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##Wingnut Week In Review: Saints and Sinners In Black and White

In the world of Fox News, sexual abusers of children get a pass, but African-American youth have to be “saints” to avoid police violence. What gives?

Last week, Fox News broke its silence on the Josh Duggar molestation scandal, with an exclusive interview that made it clear what side Fox News was taking. Megyn Kelly — as promised — didn’t ask any tough questions, but allowed the Duggar family to stay on script. Kelly left unchallenged the family’s talking points that tried to diminish or deny the serious nature of Josh’s self-confessed sexual abuse of four of his sisters and one other girl, as a teenager. Instead Kelly and other Fox personalities became apologists for the Duggars the story they’d worked so hard to cover up. Kelly even suggested that police broke the law when they released records on their investigation. (No law was broken.)

Around the same time, former House Speaker Dennis Hastert was indicted on charges of violating banking laws by illegally structuring $1.7 million in transactions to avoid baking regulations, and lying to the FBI about it. Hastert made the withdrawals in order to pay $3.5 million to an unnamed individual, to cover up allegations of past sexual misconduct, when Hastert was a wrestling coach in Yorkville, Illinois. Since then, a second victim has been identified. Yet, Fox News’ Brit Hume was quick to portray Hastert as the victim, the absurdity of which Larry Wilmore pointed out.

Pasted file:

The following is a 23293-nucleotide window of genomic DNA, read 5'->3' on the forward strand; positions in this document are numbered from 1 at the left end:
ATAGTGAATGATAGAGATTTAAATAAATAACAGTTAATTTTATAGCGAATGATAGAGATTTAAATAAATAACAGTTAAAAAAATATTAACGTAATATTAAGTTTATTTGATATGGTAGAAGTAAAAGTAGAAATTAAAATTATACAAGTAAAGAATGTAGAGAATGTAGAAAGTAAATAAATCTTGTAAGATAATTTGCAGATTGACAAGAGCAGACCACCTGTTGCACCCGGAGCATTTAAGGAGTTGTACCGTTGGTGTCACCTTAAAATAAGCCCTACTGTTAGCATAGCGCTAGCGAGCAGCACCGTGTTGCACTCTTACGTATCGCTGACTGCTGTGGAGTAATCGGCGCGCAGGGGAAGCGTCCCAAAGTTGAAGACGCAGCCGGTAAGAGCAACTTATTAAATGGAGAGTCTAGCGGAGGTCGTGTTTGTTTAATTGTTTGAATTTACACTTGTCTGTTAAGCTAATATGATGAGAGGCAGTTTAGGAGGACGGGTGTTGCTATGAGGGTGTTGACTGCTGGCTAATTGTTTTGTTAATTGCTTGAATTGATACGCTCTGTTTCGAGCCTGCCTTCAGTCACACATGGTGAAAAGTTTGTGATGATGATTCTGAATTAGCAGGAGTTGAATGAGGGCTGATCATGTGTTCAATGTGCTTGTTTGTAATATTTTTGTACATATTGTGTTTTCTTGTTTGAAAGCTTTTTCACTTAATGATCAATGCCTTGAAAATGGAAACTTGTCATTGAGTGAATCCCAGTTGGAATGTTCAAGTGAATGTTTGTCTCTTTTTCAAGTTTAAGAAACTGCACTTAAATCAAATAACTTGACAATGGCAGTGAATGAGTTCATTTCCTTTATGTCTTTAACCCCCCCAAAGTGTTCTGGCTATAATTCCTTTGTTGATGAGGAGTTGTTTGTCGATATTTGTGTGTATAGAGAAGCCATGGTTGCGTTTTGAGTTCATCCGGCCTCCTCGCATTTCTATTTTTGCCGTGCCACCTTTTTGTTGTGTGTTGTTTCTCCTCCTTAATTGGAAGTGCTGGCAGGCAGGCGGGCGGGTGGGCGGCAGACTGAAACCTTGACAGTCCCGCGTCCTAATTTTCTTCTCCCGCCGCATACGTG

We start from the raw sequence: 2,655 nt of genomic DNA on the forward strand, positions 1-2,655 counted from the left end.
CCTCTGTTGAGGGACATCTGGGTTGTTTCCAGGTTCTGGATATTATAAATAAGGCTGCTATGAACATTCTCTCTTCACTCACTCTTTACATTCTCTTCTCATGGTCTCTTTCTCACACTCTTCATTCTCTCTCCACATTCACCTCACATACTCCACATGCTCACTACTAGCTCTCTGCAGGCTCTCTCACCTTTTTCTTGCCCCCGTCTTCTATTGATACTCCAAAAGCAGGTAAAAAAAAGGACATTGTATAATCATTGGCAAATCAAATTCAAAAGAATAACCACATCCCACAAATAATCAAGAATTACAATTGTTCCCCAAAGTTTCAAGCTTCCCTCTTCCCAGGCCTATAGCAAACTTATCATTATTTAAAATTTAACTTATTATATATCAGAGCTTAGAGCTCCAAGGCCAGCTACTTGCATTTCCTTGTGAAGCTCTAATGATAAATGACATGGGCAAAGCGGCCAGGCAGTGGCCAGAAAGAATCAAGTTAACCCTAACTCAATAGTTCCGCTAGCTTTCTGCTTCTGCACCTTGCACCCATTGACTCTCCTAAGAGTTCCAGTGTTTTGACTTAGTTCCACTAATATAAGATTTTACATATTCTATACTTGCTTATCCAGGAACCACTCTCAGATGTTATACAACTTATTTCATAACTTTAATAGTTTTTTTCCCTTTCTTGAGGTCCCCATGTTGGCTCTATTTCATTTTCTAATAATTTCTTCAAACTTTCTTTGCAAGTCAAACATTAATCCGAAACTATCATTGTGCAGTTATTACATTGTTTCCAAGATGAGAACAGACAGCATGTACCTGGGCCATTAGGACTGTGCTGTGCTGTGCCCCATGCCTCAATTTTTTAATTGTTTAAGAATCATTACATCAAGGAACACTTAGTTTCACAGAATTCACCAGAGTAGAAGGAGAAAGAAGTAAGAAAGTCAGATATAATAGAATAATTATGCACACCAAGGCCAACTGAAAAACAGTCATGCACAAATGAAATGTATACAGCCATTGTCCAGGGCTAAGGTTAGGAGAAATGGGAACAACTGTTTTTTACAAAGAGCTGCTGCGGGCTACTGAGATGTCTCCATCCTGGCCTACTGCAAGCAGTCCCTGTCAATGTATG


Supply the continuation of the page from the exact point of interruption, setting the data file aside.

This week, another incident of police using excessive force with African-Americans went viral. Former McKinney, Texas, police office Eric Casebolt was one of a dozen officers responding to a call concerning a fight at a pool party in the gated community of Craig’s Farm. Witnesses said the white residents complained about the number of African-American youth coming to the party, and a fight broke out when a white female adult yelled racial slurs, and slapped the teenage host of the party in the face. A white teenager at the party captured Casebolt on video, grabbing bikini-clad 14-year-old Dajerria Becton by her hair, wrestling her to the ground, and pointing his weapon at several African-American teenagers who rushed to help the young woman. (Case bolt has since resigned from the police force.)

In an interview with former Los Angeles cop Mark Fuhrman, Kelly said in defense of Casebolt that Becton was “no saint either,” for “continuing to linger” when order to move on.

Kelly began the segment by talking to a man named “Sean,” who claims that white residents who complained to a security guard aren’t racist, but just concerned about the presence of teenagers who didn’t look like they belonged in the community. “Sean” is Sean Toon, the Craigs Farm resident who called the police. He is “no saint” either. Toon is a convicted felon, who spent more than nine months in jail for violent behavior and torturing animals.

A host of Fox News talking heads and other conservatives joined Kelly in defending Casebolt, and attacking Becton, and the other African-American teenagers at the party.

Kelly later accused “some in the left-wing press” of taking her remarks “out of context,” and attempted to back that up with heavily edited video that actually disproved her claim.

Kelly’s remarks, and those of her fellow righties are explained by the same thinking that’s at the root of police violence against African-Ameicans.

If you’re wondering why African-American children are disciplined more harshly than their white peers, a couple of educators even got in on the act.

Is it any wonder that African-Americans are 20 times more likely to report serious psychological distress than white people?

GOP Clown Car Update

Here are the latest antics from the current slate of GOP presidential candidates.

Is it any wonder that Voldemorte is more popular than most of these people?

Here’s the rest of the best of the worst in wingnuttery this week:

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